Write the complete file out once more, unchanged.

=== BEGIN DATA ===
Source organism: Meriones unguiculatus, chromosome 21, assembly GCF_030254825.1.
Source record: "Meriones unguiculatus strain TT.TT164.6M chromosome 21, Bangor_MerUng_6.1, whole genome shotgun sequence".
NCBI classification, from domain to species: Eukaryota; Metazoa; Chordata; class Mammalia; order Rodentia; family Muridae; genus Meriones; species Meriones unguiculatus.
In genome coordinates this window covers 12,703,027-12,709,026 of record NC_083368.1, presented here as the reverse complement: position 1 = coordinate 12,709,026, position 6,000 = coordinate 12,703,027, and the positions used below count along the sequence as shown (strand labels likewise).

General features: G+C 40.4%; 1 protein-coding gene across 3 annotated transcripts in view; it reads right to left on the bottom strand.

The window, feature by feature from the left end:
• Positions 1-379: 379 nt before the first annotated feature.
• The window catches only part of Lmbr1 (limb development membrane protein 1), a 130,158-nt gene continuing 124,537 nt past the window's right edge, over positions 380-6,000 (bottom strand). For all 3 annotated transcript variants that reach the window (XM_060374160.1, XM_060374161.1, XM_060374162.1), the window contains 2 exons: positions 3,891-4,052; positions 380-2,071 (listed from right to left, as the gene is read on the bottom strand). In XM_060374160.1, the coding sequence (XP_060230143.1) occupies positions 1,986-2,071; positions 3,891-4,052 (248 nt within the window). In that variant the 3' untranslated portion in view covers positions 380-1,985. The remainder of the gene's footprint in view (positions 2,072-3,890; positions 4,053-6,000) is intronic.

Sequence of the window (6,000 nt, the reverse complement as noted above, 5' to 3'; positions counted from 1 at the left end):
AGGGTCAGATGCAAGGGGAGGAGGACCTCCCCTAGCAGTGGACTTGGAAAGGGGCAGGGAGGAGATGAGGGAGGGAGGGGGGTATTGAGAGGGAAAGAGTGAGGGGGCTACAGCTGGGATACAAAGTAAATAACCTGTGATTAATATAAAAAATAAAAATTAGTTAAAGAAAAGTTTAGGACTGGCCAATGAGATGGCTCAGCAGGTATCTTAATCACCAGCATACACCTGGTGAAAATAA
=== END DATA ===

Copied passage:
Source organism: Meriones unguiculatus, chromosome 21, assembly GCF_030254825.1.
Source record: "Meriones unguiculatus strain TT.TT164.6M chromosome 21, Bangor_MerUng_6.1, whole genome shotgun sequence".
NCBI classification, from domain to species: Eukaryota; Metazoa; Chordata; class Mammalia; order Rodentia; family Muridae; genus Meriones; species Meriones unguiculatus.
In genome coordinates this window covers 12,703,027-12,709,026 of record NC_083368.1, presented here as the reverse complement: position 1 = coordinate 12,709,026, position 6,000 = coordinate 12,703,027, and the positions used below count along the sequence as shown (strand labels likewise).

General features: G+C 40.4%; 1 protein-coding gene across 3 annotated transcripts in view; it reads right to left on the bottom strand.

The window, feature by feature from the left end:
• Positions 1-379: 379 nt before the first annotated feature.
• The window catches only part of Lmbr1 (limb development membrane protein 1), a 130,158-nt gene continuing 124,537 nt past the window's right edge, over positions 380-6,000 (bottom strand). For all 3 annotated transcript variants that reach the window (XM_060374160.1, XM_060374161.1, XM_060374162.1), the window contains 2 exons: positions 3,891-4,052; positions 380-2,071 (listed from right to left, as the gene is read on the bottom strand). In XM_060374160.1, the coding sequence (XP_060230143.1) occupies positions 1,986-2,071; positions 3,891-4,052 (248 nt within the window). In that variant the 3' untranslated portion in view covers positions 380-1,985. The remainder of the gene's footprint in view (positions 2,072-3,890; positions 4,053-6,000) is intronic.

Sequence of the window (6,000 nt, the reverse complement as noted above, 5' to 3'; positions counted from 1 at the left end):
AGGGTCAGATGCAAGGGGAGGAGGACCTCCCCTAGCAGTGGACTTGGAAAGGGGCAGGGAGGAGATGAGGGAGGGAGGGGGGTATTGAGAGGGAAAGAGTGAGGGGGCTACAGCTGGGATACAAAGTAAATAACCTGTGATTAATATAAAAAATAAAAATTAGTTAAAGAAAAGTTTAGGACTGGCCAATGAGATGGCTCAGCAGGTATCTTAATCACCAGCATACACCTGGTGAAAATAA